Writers In Cornwall: Virginia Woolf
Virginia Woolf was a modernist writer whose experimental techniques brought public recognition, in her lifetime and still to this day. She used non-linear narratives and stream of consciousness to reflect on themes like gender identity, patriarchy and the role of women, which made her quite a progressive figure, both in society and in the literary world. The issues Woolf addressed are still very relevant in our society, so it is unsurprising that her writing should continue to be discussed in literary groups, educational environments, and even online.
Using the stream of consciousness technique allowed Woolf to explore her characters and their issues in depth, leading to a rather sophisticated style of writing. She could depict all angles of things; her work wouldn’t just make us feel things as if we touched them from above, but also from below, on the side, and inside them. What many of us don’t know is that Woolf took inspiration from Cornwall for many of her novels; particularly her so-called ‘St Ives Trilogy’, which includes Jacob’s Room, To the Lighthouse, and The Waves.
Her interest in Cornwall can be traced back to her childhood, when she spent every summer in St Ives with her family, in Talland House. Today, the house has become holiday apartments, but it was once a holiday villa that overlooked Godrevy lighthouse. Woolf wrote about the villa in her memoir, reminiscing the feeling of bliss it gave her:
“It still makes me feel warm; as if everything were ripe; humming; sunny… The gardens gave off a murmur of bees… The buzz, the croon, the smell… it was rapture.”
Woolf’s memories in Talland House were evidently precious to her, as were her memories of St Ives. In 1922, she wrote in her diary:
“Why am I so incredibly and incurably romantic about Cornwall? One’s past, I suppose; I see children running in the garden… The sound of the sea at night… almost forty years of life, all built on that, permeated by that: so much I could never explain.”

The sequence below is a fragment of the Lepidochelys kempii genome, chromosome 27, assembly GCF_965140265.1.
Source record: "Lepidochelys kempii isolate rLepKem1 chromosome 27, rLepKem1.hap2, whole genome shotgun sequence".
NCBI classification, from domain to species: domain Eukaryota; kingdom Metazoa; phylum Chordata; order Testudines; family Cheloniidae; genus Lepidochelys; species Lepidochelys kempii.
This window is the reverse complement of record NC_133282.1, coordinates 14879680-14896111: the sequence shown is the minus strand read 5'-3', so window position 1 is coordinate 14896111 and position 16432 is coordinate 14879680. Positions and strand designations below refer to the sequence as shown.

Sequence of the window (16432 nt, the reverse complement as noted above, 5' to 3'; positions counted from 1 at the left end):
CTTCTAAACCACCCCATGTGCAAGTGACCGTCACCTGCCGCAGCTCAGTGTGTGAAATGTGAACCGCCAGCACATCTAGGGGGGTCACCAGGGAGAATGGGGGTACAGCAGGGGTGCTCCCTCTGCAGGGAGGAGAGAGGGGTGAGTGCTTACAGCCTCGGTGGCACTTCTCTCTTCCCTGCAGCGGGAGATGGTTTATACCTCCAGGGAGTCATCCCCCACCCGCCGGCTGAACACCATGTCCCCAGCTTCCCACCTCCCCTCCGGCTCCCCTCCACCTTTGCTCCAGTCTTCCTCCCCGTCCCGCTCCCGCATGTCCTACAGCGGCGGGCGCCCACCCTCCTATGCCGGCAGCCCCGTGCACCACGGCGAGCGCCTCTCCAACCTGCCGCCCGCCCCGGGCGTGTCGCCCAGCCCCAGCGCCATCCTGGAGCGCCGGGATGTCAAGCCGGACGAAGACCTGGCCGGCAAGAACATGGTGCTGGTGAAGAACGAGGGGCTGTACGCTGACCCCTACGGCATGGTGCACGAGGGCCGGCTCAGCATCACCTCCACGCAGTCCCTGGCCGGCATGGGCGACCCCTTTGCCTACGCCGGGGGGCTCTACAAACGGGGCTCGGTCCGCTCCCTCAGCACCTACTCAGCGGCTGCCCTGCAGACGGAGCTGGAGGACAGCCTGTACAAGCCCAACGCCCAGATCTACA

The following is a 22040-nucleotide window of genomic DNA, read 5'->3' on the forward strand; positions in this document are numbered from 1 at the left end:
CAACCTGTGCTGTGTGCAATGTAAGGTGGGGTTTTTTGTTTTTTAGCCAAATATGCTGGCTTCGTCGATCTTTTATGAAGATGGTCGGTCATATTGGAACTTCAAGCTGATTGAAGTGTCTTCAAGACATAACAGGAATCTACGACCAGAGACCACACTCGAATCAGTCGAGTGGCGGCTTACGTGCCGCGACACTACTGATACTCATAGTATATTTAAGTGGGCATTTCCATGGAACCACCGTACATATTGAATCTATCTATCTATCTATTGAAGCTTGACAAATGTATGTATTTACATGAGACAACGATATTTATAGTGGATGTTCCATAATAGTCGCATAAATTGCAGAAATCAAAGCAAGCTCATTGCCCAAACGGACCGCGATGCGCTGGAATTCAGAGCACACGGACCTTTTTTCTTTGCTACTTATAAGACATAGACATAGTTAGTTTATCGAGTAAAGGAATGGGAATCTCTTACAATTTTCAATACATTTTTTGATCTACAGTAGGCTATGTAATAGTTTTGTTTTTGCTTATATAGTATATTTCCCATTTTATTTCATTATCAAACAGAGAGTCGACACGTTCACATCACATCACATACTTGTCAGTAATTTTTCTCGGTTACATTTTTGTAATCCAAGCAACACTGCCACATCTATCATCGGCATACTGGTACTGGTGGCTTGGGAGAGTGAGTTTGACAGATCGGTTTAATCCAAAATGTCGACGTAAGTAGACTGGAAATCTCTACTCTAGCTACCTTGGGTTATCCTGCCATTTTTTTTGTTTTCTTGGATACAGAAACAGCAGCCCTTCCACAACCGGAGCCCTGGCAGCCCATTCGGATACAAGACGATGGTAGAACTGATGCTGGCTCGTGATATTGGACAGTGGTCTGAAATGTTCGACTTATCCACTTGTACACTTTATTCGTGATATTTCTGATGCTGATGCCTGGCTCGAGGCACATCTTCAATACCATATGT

Unfortunately, Woolf stopped visiting St Ives after she lost her mother at the age of 13, which preceded the death of her half-sister, brother, and father, all within the short span of 15 years. Her mother’s death caused her to have a mental breakdown (the first of many) which led to the deterioration of her mental health and later her suicide in 1941. The contrast between her early life and later one was very strong, and that was a concept Woolf explored in her work, anchoring it in Cornwall. In To the Lighthouse, James, as a child, dreamt of going to the lighthouse but was never allowed to by his father. When he becomes an adult, his father forces him to go, and he is confronted with how different it looks from the shrouded image he used to have of it. Woolf writes:
“The Lighthouse was then a silvery, misty-looking tower with a yellow eye, that opened suddenly, and softly in the evening. Now—James looked at the Lighthouse. He could see the white-washed rocks; the tower, stark and straight; he could see that it was barred with black and white; he could see windows in it; he could even see washing spread on the rocks to dry. So that was the Lighthouse, was it? No, the other was also the Lighthouse. For nothing was simply one thing. The other Lighthouse was true too.”
The lighthouse seems to symbolise, in part, truth: that there can be multiple ones, depending on what perspective we have on it. James found the lighthouse attractive when he watched it from his garden, as a child; as an adult, as he stood in front of it, he found it stark and bland. The fact that he admired the lighthouse from his garden is interesting because it is reminiscent of Woolf’s own view of Godrevy lighthouse from Talland House. Perhaps James’ character was used as a proxy to express Woolf’s own emotions while watching the lighthouse, first as a child on holidays and then as a tormented adult. Regardless, the influence of Godrevy Lighthouse is strong, and it is a lovely homage to Cornwall, whose scenery inspired so much of Woolf’s work.
When we think of Virginia Woolf now, we tend to pay too much attention to her mental health issues and scandals. What we should be remembering is her legacy: unconventional writing at its best, empowerment of women, and of course, Cornwall appreciation.
by Melissa Saryazdi